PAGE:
We’re now going to do the same magnesium acid reaction again, but in a different way. This time we’re going to use a burette instead of a measuring cylinder as a more precise way of measuring the volume of gas produced. And this is starting to get students used to the idea of choosing the right equipment for the right job. It can be quite challenging filling burettes up if you fill them with water, put your finger over the end, and then invert them. So instead here we’ve attached a length of plastic tubing to the burette top, and we can use a syringe to suck the water up inside the burette. It allows students to do this quite quickly for repeat measurements.
So if we open the valve, we can start pulling up the water inside.
And then we can let it down to start the line, so we know what reading we’re starting at. We’ve got the same set up as the previous magnesium and hydrochloric acid experiment. We’ve got a conical flask with a bung and a delivery tube into the base of the burette. We’ve marked on the burette the level that we want to read, which is 30 centimetres cubed from the top to the bottom. And that’s the challenge for students being able to read scales upside down. We’ve also got 50 centimetres cubed of 1 molar hydrochloric acid set up. So we’re now going to run the same reaction again.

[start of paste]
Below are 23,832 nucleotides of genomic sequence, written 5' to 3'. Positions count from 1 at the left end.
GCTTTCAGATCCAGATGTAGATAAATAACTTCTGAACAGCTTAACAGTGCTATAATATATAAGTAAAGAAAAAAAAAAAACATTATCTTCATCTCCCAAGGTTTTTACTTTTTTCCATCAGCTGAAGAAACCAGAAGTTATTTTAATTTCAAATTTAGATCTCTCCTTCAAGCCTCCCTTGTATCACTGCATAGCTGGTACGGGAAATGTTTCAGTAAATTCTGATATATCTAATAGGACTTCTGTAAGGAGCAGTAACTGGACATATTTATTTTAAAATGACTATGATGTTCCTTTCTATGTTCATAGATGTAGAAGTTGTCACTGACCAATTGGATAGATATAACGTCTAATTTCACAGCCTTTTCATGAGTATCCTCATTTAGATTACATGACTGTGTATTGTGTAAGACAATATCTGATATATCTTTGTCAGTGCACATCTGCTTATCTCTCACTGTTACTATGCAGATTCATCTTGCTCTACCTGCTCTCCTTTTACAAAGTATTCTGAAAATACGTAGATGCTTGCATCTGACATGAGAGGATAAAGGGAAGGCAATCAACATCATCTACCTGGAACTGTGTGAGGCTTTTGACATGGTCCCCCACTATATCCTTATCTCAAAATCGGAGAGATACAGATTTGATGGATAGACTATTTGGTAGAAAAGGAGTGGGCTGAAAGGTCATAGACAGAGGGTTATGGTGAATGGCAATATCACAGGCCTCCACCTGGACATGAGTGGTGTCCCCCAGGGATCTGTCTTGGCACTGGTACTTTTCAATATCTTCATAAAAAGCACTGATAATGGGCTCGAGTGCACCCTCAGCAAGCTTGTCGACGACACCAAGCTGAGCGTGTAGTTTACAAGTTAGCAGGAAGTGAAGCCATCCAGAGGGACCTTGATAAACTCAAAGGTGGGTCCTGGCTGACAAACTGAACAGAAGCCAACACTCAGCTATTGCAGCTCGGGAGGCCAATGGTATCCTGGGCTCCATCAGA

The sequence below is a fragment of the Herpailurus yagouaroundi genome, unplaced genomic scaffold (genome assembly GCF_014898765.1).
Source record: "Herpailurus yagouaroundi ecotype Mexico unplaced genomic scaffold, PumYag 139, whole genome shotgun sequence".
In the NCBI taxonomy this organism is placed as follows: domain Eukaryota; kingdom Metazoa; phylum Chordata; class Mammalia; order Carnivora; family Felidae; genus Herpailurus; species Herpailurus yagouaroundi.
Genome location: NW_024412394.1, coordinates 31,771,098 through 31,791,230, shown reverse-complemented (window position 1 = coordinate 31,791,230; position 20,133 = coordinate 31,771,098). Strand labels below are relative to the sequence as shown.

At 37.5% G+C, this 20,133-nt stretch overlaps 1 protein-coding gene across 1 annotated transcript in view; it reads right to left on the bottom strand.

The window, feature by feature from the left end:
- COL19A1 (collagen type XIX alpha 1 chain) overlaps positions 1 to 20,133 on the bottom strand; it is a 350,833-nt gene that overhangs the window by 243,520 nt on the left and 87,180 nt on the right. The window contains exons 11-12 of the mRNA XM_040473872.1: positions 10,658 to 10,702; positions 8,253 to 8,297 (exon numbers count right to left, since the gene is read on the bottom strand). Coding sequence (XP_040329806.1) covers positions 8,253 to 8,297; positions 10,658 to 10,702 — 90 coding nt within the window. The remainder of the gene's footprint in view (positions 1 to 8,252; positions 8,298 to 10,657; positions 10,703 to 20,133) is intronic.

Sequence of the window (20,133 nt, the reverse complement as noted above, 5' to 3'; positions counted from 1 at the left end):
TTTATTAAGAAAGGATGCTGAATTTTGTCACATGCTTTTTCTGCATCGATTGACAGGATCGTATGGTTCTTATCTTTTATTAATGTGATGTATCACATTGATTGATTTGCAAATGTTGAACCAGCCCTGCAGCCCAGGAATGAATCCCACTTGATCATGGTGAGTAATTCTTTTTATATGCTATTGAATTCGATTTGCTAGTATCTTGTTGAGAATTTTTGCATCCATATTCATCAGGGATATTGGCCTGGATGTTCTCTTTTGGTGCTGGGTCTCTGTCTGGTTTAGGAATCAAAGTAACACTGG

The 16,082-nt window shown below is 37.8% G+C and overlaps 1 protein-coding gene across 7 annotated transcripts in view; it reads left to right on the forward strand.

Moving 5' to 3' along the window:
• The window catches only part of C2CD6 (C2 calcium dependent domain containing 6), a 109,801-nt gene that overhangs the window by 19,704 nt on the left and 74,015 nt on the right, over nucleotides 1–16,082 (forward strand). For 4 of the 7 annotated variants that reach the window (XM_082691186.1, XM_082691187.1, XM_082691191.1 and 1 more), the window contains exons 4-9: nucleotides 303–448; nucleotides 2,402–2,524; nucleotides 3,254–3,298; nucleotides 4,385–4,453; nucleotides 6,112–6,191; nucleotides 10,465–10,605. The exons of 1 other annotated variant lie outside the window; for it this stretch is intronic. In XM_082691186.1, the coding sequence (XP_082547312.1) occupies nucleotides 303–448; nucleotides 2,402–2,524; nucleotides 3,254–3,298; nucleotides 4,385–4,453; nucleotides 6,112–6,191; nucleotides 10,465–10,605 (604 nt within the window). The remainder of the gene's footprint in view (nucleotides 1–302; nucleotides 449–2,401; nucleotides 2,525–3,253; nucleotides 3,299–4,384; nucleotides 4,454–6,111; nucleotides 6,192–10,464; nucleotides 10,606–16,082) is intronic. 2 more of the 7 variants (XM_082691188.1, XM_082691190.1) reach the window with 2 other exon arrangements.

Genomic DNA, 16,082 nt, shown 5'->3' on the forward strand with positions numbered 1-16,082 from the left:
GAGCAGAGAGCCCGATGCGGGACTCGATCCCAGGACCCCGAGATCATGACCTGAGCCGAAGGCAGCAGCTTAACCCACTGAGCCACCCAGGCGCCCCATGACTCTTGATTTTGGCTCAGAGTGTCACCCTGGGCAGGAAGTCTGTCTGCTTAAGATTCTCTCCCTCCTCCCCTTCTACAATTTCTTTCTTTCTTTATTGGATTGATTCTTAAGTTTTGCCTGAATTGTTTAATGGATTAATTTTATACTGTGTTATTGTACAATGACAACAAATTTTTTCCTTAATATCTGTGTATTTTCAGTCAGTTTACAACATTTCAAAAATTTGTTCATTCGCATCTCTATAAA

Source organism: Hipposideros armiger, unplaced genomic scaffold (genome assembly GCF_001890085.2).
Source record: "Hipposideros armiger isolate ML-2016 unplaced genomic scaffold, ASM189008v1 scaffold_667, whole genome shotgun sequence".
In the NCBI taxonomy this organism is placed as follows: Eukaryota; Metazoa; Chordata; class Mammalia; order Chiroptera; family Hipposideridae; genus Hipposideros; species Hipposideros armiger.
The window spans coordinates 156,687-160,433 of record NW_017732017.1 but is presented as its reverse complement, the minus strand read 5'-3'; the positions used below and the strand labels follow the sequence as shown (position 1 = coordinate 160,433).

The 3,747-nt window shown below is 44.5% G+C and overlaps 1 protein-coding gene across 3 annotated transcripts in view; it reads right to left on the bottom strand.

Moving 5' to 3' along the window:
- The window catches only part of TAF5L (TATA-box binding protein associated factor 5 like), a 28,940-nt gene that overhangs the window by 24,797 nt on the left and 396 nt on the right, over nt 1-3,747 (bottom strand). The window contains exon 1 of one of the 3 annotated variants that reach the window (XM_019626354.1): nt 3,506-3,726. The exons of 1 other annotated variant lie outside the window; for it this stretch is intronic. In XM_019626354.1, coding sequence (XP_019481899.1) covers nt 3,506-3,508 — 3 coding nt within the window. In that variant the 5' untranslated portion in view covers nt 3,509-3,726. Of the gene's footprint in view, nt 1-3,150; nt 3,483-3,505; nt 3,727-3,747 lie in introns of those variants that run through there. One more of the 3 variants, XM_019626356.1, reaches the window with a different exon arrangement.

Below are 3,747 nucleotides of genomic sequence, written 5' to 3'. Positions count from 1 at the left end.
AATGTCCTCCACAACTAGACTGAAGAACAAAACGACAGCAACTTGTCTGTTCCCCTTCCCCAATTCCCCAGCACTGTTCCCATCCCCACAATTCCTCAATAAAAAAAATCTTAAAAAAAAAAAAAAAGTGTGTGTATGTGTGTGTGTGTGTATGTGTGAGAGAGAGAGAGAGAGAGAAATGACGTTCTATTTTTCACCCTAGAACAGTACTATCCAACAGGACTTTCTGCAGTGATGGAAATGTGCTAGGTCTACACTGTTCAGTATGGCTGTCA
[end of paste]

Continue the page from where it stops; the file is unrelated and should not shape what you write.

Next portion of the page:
Pour our acid in, and then get ready to introduce our magnesium ribbon and start the stop clock at the same time.
In this video, we are going to look at similar experiments that increase the level of practical demand for students, while helping students explore the factors that affect the rate of reaction. As you watch, consider what practical skills are being demanded of and developed in students.

Experiment 1: concentration

Our first reaction is between magnesium ribbon and hydrochloric acid. Most students will be able to remember the reaction from their earlier studies: